These tips can help to spot potential flood-damaged vehicles:

  • Before buying any used car, always get a pre-purchase inspection by a trusted mechanic. The extra cost may save money in the long run if major problems are discovered.
  • Ask to see the title of a used car. Check the date and place of transfer to see if the car came from a flood-damaged state and if the title is stamped “salvage.”
  • Use an online vehicle history tracking service like Carfax.com to get more information about a vehicle’s past.
  • Check all gauges on the dashboard to make sure they are accurate, and to look for signs of water.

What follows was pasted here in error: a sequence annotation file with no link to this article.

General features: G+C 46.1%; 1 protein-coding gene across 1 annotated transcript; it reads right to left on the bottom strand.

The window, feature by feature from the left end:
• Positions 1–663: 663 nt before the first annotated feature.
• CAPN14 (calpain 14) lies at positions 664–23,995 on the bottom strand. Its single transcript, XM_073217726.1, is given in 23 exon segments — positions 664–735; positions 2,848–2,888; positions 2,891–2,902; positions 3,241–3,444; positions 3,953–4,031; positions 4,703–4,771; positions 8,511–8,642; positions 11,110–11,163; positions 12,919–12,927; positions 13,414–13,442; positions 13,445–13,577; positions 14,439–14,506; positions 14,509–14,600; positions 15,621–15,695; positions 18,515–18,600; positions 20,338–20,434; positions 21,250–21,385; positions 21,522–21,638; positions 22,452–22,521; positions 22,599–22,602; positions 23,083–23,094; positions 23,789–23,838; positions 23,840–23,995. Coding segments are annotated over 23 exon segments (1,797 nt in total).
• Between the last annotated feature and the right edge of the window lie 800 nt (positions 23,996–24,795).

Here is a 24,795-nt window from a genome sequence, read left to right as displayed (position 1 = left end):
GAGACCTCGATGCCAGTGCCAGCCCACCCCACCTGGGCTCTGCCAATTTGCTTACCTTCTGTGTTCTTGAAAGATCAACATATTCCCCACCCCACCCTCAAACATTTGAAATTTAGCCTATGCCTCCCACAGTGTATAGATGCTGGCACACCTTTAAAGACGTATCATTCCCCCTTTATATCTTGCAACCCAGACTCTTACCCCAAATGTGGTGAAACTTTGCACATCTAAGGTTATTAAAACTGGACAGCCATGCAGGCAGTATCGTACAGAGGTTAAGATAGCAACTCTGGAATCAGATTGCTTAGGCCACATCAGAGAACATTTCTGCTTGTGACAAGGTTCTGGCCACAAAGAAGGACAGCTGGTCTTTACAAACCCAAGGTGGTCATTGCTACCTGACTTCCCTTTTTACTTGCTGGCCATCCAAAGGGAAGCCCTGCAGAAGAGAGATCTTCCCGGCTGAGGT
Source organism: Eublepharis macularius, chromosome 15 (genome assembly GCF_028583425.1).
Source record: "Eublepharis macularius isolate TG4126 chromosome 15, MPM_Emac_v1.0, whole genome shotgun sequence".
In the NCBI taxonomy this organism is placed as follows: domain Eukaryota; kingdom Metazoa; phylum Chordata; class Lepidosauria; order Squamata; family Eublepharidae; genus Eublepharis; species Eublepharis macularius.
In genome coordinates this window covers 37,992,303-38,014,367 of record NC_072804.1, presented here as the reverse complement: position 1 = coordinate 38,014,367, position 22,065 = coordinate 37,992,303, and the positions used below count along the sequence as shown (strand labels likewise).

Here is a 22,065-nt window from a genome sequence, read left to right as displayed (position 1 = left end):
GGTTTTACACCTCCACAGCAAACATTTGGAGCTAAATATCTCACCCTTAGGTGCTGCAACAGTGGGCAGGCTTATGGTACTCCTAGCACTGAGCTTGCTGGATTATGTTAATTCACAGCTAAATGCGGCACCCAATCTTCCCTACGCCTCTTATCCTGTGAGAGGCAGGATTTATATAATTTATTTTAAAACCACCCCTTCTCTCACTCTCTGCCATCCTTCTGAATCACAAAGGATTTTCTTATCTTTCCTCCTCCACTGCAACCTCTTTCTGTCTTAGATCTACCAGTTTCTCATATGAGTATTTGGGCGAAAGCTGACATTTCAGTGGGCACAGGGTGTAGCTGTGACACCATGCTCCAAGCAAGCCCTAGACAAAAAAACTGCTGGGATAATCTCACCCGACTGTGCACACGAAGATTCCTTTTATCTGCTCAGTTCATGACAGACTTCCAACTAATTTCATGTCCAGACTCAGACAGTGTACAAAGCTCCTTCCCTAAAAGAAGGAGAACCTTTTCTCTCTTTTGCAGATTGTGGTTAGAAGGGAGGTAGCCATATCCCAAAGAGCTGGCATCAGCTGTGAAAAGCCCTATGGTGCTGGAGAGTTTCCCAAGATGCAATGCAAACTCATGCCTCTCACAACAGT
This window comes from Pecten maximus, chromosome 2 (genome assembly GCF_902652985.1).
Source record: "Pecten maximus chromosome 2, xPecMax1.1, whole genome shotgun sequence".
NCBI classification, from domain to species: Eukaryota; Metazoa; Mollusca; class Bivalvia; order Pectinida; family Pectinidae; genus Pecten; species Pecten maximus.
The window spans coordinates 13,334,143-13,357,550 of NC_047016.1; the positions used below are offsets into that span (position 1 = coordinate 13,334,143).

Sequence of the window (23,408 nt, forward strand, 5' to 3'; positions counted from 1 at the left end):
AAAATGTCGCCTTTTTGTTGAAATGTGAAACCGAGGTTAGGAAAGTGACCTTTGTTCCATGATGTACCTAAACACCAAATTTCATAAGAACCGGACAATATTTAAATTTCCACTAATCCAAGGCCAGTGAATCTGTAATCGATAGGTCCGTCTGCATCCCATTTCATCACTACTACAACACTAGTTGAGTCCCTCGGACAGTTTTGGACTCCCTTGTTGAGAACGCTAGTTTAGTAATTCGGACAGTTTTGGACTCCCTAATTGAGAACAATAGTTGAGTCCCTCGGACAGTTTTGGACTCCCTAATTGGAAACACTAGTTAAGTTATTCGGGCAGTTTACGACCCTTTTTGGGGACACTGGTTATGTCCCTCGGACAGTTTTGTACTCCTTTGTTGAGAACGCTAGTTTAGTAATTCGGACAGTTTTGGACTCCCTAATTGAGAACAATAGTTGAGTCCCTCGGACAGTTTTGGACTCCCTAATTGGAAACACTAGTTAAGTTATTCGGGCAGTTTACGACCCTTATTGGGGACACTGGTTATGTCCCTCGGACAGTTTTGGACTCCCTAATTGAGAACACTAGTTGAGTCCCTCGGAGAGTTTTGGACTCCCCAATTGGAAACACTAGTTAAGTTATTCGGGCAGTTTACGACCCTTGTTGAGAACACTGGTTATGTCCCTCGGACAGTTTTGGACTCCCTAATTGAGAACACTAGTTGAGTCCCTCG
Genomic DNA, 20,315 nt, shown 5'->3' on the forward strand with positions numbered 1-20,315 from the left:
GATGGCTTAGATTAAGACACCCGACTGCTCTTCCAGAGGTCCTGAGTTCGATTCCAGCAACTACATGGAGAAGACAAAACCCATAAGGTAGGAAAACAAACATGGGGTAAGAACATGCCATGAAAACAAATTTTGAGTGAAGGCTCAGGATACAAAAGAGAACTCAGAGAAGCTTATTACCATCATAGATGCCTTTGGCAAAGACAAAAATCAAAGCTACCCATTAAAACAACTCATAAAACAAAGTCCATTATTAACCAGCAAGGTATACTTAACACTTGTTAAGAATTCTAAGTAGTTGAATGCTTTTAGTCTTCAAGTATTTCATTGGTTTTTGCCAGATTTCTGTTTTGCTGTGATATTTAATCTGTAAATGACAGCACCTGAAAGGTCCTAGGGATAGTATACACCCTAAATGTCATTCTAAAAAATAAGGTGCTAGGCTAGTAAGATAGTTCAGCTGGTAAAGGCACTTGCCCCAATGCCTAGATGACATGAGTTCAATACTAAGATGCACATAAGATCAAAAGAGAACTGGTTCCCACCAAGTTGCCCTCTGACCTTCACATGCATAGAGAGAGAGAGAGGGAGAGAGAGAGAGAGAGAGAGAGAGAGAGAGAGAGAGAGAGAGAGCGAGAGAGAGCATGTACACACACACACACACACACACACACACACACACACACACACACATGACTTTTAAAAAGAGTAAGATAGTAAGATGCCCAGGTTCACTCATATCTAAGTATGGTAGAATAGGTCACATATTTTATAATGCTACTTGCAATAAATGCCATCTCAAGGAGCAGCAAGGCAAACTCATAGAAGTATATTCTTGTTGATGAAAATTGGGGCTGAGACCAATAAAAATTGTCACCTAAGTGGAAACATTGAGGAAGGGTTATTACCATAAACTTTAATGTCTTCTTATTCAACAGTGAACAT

• Test the lights, windshield wipers, turn signals, cigarette lighter, radio, heater and air conditioner several times to make sure they work. Also, flex some wires under the dash to see if they bend or crack, since wet wires become brittle upon drying and can crack or fail at any time.
  • Check the trunk, glove compartment, and beneath the seats and dash for signs of mud, rust or water damage.
  • Look for discolored, faded or stained upholstery and carpeting. Carpeting that has been replaced may fit too loosely or may not match the interior color.
  • Check for a well-defined line, or watermark, and for musty odors resulting from mildew.
  • If the car’s history seems suspicious, ask the seller if the car has been damaged by floodwater. Get the answer in writing on the bill of sale.

“Flood cars” imported to Washington risk public safety

November 12, 2015